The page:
Dance and movement educator Zac Jones leads Heal Yourself and Move, a conditioning and strength training program which he teaches at a number of institutions. Heal Yourself and Move, developed by Jones, enables dancers and gymnasts to improve their flexibility and strength and rehabilitate after injuries. Because of COVID, Jones innovated his work to develop a digital platform to deliver his bespoke conditioning services online. Now, he not only offers this training through this bespoke platform, but other schools can use it to feature their online training work as well.
“We help dance schools that are wanting to move beyond simply replicating their timetable with Zoom classes and pre-recorded content, to recreate their unique teaching methodology and style with their own studio branded courses that share the flavour and feel of their school including the capacity to live chat with students and school community,” says Jones.
He adds, “We have developed a beautiful course building platform based on the structure of the bespoke Heal Yourself and Move online courses, where schools simply give us their video content and clear direction for what they want their courses to look and feel like and we do the rest. We house their courses on their custom built online school site where they can sell their studios message to a wider audience or simply offer premium quality online courses to their existing students.”
Jones says he is motivated by being able to “share the moment a dancer makes a breakthrough in their understanding of what they thought possible for themselves, and realises that transformation is to be expected every time they train.” This is based on learning from his own professional career. Jones trained at The Australian Ballet School and danced with Queensland Ballet, Expressions Dance Company and The Australian Ballet. The requirements of the dance forms he worked with were not a natural fit for him.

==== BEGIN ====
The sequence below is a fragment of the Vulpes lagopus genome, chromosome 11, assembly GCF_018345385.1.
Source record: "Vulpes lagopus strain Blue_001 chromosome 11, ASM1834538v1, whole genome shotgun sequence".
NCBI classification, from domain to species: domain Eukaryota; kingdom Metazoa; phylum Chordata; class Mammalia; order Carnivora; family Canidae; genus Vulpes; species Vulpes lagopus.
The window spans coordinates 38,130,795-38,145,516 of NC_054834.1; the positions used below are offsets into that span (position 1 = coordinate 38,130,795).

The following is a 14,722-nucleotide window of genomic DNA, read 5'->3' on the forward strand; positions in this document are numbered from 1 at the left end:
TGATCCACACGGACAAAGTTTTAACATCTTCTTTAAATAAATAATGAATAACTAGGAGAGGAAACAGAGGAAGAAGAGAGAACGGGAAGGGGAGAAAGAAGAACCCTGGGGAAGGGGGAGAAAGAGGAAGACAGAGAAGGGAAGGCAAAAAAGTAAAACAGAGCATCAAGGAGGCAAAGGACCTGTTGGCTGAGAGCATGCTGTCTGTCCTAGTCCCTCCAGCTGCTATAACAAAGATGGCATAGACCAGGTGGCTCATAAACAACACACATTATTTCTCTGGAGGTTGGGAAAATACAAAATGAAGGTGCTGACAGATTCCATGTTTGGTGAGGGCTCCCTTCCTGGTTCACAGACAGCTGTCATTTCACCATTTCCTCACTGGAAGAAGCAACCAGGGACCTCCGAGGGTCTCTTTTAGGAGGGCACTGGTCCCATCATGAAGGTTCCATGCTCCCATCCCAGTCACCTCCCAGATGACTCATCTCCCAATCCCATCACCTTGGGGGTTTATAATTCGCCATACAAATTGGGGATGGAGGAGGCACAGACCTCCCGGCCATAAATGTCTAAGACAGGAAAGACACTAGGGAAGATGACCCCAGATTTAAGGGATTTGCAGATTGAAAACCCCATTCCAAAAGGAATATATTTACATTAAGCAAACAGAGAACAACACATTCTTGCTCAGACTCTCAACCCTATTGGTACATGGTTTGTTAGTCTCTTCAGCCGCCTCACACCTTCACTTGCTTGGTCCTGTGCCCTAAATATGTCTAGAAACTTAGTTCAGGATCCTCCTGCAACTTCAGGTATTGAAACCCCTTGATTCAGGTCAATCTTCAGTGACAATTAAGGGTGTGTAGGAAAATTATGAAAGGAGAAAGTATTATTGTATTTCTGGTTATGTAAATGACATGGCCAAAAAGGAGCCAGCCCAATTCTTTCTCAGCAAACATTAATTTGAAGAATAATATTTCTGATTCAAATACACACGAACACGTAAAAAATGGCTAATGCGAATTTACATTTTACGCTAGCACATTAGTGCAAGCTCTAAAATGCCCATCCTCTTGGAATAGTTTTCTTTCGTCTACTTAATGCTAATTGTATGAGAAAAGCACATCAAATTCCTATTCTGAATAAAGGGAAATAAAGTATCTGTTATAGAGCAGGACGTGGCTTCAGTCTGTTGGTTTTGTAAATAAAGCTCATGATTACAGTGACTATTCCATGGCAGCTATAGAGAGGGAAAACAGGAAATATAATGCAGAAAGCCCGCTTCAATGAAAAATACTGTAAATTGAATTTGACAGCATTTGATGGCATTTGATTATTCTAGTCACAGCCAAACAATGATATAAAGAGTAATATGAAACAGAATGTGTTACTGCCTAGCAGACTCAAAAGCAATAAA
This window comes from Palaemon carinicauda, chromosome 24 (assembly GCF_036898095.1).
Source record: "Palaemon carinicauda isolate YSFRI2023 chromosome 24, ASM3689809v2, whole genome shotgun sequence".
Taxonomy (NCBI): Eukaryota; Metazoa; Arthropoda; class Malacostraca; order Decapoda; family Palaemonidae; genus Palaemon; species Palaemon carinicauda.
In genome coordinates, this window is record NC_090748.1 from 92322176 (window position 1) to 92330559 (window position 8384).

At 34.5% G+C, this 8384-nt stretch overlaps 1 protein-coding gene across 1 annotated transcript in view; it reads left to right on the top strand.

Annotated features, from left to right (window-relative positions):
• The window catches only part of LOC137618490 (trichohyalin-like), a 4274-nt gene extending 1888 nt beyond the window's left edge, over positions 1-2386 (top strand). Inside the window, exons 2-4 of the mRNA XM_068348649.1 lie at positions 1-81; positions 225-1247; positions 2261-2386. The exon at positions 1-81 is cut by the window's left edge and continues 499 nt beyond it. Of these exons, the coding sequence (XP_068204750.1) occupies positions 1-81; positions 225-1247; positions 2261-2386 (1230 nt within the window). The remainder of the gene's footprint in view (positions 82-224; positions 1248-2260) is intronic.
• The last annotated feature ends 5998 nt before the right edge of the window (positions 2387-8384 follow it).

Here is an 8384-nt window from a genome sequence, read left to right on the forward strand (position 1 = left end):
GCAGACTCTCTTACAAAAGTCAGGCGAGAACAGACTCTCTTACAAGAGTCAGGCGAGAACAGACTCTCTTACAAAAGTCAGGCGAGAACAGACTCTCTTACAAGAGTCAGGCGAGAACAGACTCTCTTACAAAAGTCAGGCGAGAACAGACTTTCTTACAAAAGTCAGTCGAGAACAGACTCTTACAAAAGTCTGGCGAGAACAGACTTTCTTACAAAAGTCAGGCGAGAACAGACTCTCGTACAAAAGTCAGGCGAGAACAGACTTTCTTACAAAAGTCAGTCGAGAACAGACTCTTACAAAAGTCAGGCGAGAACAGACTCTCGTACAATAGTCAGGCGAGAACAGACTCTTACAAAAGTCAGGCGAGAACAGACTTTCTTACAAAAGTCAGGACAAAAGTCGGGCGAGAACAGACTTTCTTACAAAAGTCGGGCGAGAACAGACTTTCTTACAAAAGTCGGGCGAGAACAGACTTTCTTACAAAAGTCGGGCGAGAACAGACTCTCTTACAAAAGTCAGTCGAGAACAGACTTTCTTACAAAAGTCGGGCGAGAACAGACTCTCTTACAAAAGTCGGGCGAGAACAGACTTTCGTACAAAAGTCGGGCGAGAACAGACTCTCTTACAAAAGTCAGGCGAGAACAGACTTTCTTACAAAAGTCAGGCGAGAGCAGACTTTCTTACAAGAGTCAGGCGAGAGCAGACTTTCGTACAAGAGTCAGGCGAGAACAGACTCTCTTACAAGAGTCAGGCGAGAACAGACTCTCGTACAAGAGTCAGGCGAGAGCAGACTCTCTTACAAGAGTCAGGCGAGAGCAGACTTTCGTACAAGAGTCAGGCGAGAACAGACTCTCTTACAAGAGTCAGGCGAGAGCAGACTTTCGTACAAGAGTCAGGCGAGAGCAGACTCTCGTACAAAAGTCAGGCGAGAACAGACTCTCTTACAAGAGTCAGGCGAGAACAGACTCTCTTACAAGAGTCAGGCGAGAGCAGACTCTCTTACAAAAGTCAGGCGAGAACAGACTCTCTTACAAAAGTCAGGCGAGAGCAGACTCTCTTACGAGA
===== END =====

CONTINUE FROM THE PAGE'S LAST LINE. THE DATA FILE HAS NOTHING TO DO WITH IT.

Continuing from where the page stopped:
“I would often use excessive tension and strain to achieve the shapes and look of the ideal I was trying to conform to,” recalls Jones. “I’d have moments of hitting a sweet spot and feeling flow and ease, for instance, in a turn or jump. I would work even harder to recapture that elusive moment of effortlessness within technique, but at the moment I felt I was about to ‘break’ through to a new level, I would often sustain a strain or injury that brought me back to square one. After stopping full-time dancing, I discovered through the practice of somatics and martial arts a way to staying centred in the actual moment to moment happenings of my body. I began sharing this practice of ‘body-mindfulness’ that enabled the body to be understood first, before trying to achieve technical forms or shapes, and quickly began to see technical breakthroughs for dancers who had no previous experience of somatic practice.”
To find out more and participate digitally in the Heal Yourself and Move conditioning program, or to explore options for delivering dance studio programs digitally, you can visit healyourselfandmove.com.au.
By Tamara Searle of Dance Informa.